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Telling our story in print

July 18, 2012

I have been collecting leaflets and booklet as I have traveled around the various churches I have visited. I thought it might be instructive to share a few thoughts from this collecting. These fall into a few categories. There is, firstly, the obligatory church guide. Some of these are very good being well printed and presented. It is not just bigger churches

which you might expect to have greater resources in order to produce something good. Saint John the Evangelist, Ickham Kent, has the above. It is of an unusual  format being an A3 folded sheet. It has a suggested donation price of £1. A very good effort.

Another good effort is this – here 5 rural churches have produced a joint guide. Again, this is professionally printed. It is informative and sells for £3.

Then there are the very common freebies given out by churches. Again, very variable in quality. A few are very good indeed. Most are produced on the office photocopier and do suffer from that sometimes. I really do think that we have to make a bit of an effort when we produce materials to give out. Even on a tiny budget it is possible to produce leaflets which are, at the very least, of a presentable quality. Typically, there is a welcome note from the vicar, some historical facts to guide the visitor and some information about the life of the church. Here is a good example, along with a simple prayer leaflet, from Cirencester.

Some churches spend a bit more and produce some very nice free guides. Here are two I picked up in Northleach – a book mark and a ‘To help you pray’ leaflet. Professionally printed. Obviously this costs a bit more, but isn’t prohibitive if you can order a lot at a time. They do give a very good impression and say that here is a church which takes it’s visitors seriously.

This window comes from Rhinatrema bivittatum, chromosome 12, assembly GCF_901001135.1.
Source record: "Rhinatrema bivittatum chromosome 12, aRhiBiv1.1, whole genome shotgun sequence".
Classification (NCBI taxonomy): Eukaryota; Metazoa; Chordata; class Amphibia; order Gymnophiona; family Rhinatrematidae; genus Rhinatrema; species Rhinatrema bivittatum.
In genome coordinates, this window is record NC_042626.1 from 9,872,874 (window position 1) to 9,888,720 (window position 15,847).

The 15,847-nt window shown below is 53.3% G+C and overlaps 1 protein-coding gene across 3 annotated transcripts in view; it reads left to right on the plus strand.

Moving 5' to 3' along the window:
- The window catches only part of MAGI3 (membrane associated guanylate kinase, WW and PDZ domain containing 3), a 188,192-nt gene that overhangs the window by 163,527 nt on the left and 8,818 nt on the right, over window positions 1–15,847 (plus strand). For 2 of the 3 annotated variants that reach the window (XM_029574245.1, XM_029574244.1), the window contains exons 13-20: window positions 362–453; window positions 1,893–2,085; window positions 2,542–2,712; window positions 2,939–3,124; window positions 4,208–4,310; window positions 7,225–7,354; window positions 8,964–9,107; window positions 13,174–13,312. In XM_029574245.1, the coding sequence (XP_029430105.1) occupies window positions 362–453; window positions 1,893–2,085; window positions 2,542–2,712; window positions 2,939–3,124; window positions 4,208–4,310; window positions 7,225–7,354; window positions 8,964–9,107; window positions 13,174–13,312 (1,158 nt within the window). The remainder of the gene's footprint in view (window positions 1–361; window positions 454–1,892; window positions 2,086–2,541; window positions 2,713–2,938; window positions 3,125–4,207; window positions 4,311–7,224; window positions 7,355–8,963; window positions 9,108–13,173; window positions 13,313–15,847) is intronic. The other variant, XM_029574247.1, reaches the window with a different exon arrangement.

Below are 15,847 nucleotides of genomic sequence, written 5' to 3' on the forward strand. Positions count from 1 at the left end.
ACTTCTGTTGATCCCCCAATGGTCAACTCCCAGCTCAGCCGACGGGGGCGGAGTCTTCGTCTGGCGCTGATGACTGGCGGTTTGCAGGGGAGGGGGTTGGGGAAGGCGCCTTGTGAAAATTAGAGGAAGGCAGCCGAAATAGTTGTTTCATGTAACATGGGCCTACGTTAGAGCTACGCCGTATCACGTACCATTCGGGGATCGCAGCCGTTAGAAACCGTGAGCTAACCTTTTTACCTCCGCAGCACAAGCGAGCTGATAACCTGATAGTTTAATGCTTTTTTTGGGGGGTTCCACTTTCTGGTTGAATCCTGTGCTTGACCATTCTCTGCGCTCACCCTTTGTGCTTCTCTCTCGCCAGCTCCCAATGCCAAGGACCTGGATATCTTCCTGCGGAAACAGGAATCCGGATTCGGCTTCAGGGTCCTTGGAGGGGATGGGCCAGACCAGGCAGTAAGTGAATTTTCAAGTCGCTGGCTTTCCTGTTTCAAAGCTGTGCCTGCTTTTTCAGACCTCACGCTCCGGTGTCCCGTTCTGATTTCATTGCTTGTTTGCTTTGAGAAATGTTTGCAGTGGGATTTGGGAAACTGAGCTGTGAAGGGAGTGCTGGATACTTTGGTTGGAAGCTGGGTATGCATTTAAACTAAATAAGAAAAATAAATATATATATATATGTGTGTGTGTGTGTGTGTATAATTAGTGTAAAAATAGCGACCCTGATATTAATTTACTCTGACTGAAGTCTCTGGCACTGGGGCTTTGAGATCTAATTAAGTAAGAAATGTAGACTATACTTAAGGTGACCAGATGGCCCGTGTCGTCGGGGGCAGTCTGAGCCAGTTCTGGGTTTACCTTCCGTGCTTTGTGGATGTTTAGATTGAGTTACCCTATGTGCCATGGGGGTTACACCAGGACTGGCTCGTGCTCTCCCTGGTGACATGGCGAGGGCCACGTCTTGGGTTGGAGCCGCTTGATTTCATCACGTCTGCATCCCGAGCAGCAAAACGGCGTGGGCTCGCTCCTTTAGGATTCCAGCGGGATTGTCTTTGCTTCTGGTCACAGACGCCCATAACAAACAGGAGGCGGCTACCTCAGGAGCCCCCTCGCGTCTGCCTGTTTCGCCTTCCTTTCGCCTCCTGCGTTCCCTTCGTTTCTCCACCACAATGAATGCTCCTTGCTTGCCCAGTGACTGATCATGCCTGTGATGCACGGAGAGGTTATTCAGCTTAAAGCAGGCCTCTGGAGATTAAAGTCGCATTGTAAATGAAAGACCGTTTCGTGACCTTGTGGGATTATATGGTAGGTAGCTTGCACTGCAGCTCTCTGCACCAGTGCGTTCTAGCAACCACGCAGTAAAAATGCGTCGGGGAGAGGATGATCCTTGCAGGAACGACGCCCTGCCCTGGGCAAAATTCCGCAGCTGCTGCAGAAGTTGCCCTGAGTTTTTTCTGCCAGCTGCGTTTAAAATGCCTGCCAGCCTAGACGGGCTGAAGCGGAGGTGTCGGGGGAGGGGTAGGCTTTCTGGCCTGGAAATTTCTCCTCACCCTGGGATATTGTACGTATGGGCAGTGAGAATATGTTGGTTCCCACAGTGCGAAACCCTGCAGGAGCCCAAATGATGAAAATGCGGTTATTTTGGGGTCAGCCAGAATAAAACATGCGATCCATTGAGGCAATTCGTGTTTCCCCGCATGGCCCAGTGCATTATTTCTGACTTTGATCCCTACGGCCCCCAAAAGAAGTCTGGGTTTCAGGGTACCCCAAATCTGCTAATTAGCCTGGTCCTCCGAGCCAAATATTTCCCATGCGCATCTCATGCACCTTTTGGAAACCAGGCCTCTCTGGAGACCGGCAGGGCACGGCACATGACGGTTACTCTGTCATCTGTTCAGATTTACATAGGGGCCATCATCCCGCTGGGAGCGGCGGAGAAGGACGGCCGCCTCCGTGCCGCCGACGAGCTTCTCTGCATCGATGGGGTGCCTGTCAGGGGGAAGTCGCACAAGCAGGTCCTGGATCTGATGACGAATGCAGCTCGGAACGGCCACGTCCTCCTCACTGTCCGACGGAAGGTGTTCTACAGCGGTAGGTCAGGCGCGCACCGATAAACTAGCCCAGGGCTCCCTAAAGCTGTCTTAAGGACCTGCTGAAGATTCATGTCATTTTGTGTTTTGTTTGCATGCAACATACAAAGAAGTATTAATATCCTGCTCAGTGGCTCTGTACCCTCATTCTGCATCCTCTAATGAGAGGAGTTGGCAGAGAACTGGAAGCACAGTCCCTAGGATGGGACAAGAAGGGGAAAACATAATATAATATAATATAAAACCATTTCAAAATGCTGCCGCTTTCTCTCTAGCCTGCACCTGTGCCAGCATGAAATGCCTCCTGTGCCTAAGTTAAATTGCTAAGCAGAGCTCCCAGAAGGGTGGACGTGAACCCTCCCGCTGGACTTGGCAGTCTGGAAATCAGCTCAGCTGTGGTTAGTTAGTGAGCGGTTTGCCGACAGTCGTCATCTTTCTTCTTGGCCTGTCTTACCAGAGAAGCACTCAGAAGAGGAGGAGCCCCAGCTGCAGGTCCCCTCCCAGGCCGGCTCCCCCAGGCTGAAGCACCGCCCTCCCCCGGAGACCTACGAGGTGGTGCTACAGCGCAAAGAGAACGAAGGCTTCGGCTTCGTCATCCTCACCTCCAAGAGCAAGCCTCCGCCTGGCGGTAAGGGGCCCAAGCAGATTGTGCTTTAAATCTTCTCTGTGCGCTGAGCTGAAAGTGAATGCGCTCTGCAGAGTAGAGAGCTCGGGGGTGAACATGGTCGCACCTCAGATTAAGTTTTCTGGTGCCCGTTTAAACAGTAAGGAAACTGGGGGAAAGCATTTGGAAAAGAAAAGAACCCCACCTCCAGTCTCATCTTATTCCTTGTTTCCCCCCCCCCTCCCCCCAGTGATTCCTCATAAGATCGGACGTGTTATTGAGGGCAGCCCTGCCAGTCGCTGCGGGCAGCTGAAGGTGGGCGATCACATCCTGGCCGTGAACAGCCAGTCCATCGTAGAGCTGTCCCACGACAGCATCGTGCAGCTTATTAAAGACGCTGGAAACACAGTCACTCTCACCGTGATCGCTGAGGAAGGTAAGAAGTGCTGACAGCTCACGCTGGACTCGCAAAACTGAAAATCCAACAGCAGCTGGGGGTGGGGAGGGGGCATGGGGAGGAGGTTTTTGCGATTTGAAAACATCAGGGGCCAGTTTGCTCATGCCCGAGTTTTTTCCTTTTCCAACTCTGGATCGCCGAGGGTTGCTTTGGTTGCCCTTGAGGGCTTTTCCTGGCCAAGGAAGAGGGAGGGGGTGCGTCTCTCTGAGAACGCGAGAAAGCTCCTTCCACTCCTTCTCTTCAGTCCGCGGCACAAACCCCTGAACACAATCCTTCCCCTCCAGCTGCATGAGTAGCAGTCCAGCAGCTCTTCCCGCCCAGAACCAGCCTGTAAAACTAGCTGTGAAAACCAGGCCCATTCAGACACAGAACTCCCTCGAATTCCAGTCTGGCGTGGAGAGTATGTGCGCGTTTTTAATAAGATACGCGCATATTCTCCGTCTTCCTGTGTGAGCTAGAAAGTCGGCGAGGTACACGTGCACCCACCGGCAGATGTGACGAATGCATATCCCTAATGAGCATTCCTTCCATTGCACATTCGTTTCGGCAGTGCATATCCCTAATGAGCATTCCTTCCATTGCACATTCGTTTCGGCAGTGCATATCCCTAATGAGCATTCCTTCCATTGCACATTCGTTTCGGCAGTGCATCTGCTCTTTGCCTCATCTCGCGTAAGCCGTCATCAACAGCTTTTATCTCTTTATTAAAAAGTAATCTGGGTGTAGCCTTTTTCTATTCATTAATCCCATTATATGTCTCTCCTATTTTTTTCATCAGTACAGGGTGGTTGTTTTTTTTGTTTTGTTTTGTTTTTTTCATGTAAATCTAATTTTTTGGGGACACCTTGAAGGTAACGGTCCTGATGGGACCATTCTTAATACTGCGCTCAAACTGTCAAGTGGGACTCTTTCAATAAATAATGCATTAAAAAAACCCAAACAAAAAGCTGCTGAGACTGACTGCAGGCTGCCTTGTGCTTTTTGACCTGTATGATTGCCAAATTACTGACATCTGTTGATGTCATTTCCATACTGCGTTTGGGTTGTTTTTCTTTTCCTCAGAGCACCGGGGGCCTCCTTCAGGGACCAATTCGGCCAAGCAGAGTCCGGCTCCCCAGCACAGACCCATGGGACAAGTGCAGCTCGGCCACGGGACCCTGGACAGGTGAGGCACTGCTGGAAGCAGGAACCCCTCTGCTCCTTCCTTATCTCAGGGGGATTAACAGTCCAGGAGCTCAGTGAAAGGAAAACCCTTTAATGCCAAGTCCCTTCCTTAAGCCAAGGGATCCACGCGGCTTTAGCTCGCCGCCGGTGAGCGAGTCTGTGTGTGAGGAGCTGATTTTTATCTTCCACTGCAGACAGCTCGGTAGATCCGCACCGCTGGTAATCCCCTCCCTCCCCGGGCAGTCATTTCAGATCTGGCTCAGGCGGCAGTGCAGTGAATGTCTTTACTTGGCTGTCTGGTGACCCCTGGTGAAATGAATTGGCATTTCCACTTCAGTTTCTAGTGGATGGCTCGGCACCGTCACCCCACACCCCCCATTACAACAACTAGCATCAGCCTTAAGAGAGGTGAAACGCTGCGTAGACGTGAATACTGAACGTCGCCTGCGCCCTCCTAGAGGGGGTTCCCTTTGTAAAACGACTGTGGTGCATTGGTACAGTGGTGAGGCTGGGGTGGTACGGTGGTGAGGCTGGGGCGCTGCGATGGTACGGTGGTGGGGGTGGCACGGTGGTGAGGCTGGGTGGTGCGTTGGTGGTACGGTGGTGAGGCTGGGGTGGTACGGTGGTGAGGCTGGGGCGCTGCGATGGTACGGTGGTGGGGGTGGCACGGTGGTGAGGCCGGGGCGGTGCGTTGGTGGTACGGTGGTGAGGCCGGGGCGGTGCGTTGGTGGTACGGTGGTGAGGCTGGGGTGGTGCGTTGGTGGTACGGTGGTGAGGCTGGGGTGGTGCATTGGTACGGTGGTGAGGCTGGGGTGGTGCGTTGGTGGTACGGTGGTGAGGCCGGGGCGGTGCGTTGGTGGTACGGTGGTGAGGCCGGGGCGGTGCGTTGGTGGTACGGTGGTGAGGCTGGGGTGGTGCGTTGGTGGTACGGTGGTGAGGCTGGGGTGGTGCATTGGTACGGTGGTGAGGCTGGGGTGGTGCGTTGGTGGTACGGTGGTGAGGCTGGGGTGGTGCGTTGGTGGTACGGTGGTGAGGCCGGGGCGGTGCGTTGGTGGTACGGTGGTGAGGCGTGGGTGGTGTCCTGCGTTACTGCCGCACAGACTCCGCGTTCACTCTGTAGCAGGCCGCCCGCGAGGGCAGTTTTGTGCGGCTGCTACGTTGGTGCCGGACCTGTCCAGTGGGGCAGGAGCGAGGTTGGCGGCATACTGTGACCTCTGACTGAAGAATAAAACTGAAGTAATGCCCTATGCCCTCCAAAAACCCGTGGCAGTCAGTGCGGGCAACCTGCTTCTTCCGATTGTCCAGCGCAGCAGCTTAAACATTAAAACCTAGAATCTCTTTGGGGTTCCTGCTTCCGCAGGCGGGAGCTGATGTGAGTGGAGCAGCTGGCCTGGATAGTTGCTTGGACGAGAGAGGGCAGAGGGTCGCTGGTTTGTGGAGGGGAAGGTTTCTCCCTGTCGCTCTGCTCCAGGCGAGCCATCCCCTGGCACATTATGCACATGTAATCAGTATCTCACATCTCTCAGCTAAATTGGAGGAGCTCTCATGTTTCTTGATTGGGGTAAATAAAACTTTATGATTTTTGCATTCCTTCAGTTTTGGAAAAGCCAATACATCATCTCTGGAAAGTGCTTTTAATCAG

So far, so straightforward but, then we get into more difficult territory.

Children – it is actually quite rare to find a leaflet of booklet aimed at the younger visitor. Sometimes those that are on offer are simplistic, patronising and naff. Some churches, unfortunately very few that I have yet found, are making an effort. Here are two, a locally produced one for younger children from Northleach and a published one from Cirencester, which is a bit dated but is much better than nothing. This last one retails for 25p in the church shop. It is by Spectrum Publications in St Albans – I am not sure that they are still in business. There is a gap in the market here but it is quite a difficult thing to do well – certainly worth a try though.

Then there is the whole area of trying to communicate the Christian faith to the visitor. It hasn’t really surprised me that very few churches are making much effort in this area. Some are though. Those that do provide something tend to fall into two camps. Firstly there are evangelical churches who provide a stack of tracts which are often very wordy and rather worthy but I do really wonder how well this sort of thing communicates with the average visitor. A good example of this genre is ‘the real Jesus’ by Rico Tice and Barry Cooper. My copy was picked up in Burford church.